Response of native and exotic longhorn beetles to common pheromone components provides partial support for the pheromone-free space hypothesis
Cerambycidae, Cerambycinae, invasion process, surveillance, trapping
Longhorn beetles are among the most important groups of invasive forest insects worldwide. In parallel, they represent one of the most well-studied insect groups in terms of chemical ecology. Longhorn beetle aggregation-sex pheromones are commonly used as trap lures for specific and generic surveillance programs at points of entry and may play a key role in determining the success or failure of exotic species establishment. An exotic species might be more likely to establish in a novel habitat if it relies on a pheromone channel that is different to that of native species active at the same time of year and day, allowing for unhindered mate location (i.e., pheromone-free space hypothesis). In this study, we first tested the attractiveness of single pheromone components (i.e., racemic 3-hydroxyhexan-2-one, racemic 3-hydroxyoctan-2-one, and syn-2,3-hexanediol), and their binary and tertiary combinations, to native and exotic longhorn beetle species in Canada and Italy. Second, we exploited trap catches to determine their seasonal flight activity. Third, we used pheromone-baited “timer traps” to determine longhorn beetle daily flight activity. The response to single pheromones and their combinations was mostly species specific but the combination of more than one pheromone component allowed catch of multiple species simultaneously in Italy. The response of the exotic species to pheromone components, coupled with results on seasonal and daily flight activity, provided partial support for the pheromone-free space hypothesis. This study aids in the understanding of longhorn beetle chemical ecology and confirms that pheromones can play a key role in longhorn beetle invasions.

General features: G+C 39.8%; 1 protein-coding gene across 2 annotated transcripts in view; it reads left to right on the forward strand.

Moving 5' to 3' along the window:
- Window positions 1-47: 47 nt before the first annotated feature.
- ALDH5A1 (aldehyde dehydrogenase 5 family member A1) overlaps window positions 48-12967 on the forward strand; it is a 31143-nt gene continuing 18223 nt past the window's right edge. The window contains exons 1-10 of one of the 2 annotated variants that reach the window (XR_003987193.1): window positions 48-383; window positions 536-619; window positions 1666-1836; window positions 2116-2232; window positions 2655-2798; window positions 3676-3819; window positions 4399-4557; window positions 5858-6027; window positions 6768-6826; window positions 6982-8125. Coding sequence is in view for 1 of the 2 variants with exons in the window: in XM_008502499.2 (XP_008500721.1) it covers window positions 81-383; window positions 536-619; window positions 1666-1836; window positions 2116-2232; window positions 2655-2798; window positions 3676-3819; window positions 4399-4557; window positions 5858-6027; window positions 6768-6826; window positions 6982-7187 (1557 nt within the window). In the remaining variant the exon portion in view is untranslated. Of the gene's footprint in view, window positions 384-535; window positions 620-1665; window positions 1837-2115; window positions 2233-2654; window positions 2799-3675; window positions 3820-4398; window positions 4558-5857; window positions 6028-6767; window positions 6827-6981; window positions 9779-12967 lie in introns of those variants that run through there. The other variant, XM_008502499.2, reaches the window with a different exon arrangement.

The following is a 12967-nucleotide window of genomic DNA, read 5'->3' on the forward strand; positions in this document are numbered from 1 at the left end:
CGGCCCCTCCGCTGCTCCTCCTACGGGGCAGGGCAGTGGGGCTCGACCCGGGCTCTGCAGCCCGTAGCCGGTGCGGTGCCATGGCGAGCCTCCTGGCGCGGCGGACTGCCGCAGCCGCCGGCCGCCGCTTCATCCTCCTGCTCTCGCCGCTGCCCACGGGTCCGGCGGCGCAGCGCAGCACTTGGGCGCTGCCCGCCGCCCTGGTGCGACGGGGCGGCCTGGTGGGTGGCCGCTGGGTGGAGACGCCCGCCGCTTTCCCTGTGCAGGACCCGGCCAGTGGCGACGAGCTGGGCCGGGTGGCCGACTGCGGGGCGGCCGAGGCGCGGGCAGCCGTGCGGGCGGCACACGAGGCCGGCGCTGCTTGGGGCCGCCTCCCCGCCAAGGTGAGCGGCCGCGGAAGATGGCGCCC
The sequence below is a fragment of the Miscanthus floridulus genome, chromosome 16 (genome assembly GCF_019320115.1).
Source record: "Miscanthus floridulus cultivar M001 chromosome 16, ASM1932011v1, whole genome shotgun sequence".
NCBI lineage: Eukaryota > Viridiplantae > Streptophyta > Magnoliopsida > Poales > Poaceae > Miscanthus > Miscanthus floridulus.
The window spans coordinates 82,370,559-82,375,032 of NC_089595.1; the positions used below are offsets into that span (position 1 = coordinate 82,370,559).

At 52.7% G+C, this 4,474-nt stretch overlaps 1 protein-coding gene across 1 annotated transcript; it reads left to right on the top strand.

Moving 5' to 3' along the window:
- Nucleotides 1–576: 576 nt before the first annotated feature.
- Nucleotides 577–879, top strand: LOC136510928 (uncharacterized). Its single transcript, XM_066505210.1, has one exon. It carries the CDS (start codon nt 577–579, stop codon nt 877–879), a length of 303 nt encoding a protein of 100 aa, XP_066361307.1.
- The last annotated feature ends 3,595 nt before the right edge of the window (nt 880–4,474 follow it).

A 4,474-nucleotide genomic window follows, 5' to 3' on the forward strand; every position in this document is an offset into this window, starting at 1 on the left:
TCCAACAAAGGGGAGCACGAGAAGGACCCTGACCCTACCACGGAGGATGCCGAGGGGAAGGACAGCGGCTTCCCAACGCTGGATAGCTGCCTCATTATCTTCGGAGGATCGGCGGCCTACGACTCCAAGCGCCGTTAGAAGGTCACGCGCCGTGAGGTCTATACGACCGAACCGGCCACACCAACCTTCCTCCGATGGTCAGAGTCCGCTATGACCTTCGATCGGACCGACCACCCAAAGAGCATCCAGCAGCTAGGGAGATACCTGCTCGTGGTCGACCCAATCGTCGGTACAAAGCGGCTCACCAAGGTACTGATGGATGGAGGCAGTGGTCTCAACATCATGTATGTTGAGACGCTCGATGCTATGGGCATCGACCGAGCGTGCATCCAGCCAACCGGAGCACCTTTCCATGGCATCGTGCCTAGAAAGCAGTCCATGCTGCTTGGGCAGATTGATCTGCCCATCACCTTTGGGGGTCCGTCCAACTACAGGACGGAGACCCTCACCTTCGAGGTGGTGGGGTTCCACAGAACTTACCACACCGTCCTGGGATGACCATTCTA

Rassati D, Marchioro M, Flaherty L, Poloni R, Edwards S, Faccoli M & Sweeney J (2020) Response of native and exotic longhorn beetles to common pheromone components provides partial support for the pheromone-free space hypothesis. Insect Science 00: 1-18. https://doi.org/10.1111/1744-7917.12790
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